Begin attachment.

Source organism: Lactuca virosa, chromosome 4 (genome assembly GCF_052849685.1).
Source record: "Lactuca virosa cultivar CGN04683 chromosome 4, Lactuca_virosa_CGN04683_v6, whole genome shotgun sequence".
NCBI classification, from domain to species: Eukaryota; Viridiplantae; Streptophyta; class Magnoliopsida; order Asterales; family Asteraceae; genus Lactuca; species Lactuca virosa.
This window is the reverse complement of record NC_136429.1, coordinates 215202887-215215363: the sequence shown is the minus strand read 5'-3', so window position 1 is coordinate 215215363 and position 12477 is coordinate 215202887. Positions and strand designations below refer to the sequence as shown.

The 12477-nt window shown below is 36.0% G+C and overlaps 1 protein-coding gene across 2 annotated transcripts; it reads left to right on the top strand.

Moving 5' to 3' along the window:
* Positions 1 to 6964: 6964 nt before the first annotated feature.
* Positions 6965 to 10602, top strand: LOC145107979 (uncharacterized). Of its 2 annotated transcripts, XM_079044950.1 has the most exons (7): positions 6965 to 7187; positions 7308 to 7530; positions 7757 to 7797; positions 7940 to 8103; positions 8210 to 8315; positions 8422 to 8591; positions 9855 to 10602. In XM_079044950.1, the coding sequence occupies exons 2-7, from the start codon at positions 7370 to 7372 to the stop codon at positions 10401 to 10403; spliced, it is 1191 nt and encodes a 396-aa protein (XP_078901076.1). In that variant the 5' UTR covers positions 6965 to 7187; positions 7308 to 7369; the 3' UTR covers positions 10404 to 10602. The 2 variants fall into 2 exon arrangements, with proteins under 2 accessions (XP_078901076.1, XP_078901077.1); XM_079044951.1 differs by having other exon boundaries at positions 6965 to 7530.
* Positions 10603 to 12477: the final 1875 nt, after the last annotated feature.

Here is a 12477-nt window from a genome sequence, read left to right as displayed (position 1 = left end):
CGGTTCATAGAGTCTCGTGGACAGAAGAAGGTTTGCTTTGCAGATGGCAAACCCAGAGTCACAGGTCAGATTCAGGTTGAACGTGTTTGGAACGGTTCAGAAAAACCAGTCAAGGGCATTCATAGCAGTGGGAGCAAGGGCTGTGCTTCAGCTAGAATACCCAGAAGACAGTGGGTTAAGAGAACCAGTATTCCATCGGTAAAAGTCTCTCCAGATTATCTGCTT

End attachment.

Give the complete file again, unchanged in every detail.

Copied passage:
Source organism: Lactuca virosa, chromosome 4 (genome assembly GCF_052849685.1).
Source record: "Lactuca virosa cultivar CGN04683 chromosome 4, Lactuca_virosa_CGN04683_v6, whole genome shotgun sequence".
NCBI classification, from domain to species: Eukaryota; Viridiplantae; Streptophyta; class Magnoliopsida; order Asterales; family Asteraceae; genus Lactuca; species Lactuca virosa.
This window is the reverse complement of record NC_136429.1, coordinates 215202887-215215363: the sequence shown is the minus strand read 5'-3', so window position 1 is coordinate 215215363 and position 12477 is coordinate 215202887. Positions and strand designations below refer to the sequence as shown.

The 12477-nt window shown below is 36.0% G+C and overlaps 1 protein-coding gene across 2 annotated transcripts; it reads left to right on the top strand.

Moving 5' to 3' along the window:
* Positions 1 to 6964: 6964 nt before the first annotated feature.
* Positions 6965 to 10602, top strand: LOC145107979 (uncharacterized). Of its 2 annotated transcripts, XM_079044950.1 has the most exons (7): positions 6965 to 7187; positions 7308 to 7530; positions 7757 to 7797; positions 7940 to 8103; positions 8210 to 8315; positions 8422 to 8591; positions 9855 to 10602. In XM_079044950.1, the coding sequence occupies exons 2-7, from the start codon at positions 7370 to 7372 to the stop codon at positions 10401 to 10403; spliced, it is 1191 nt and encodes a 396-aa protein (XP_078901076.1). In that variant the 5' UTR covers positions 6965 to 7187; positions 7308 to 7369; the 3' UTR covers positions 10404 to 10602. The 2 variants fall into 2 exon arrangements, with proteins under 2 accessions (XP_078901076.1, XP_078901077.1); XM_079044951.1 differs by having other exon boundaries at positions 6965 to 7530.
* Positions 10603 to 12477: the final 1875 nt, after the last annotated feature.

Here is a 12477-nt window from a genome sequence, read left to right as displayed (position 1 = left end):
CGGTTCATAGAGTCTCGTGGACAGAAGAAGGTTTGCTTTGCAGATGGCAAACCCAGAGTCACAGGTCAGATTCAGGTTGAACGTGTTTGGAACGGTTCAGAAAAACCAGTCAAGGGCATTCATAGCAGTGGGAGCAAGGGCTGTGCTTCAGCTAGAATACCCAGAAGACAGTGGGTTAAGAGAACCAGTATTCCATCGGTAAAAGTCTCTCCAGATTATCTGCTT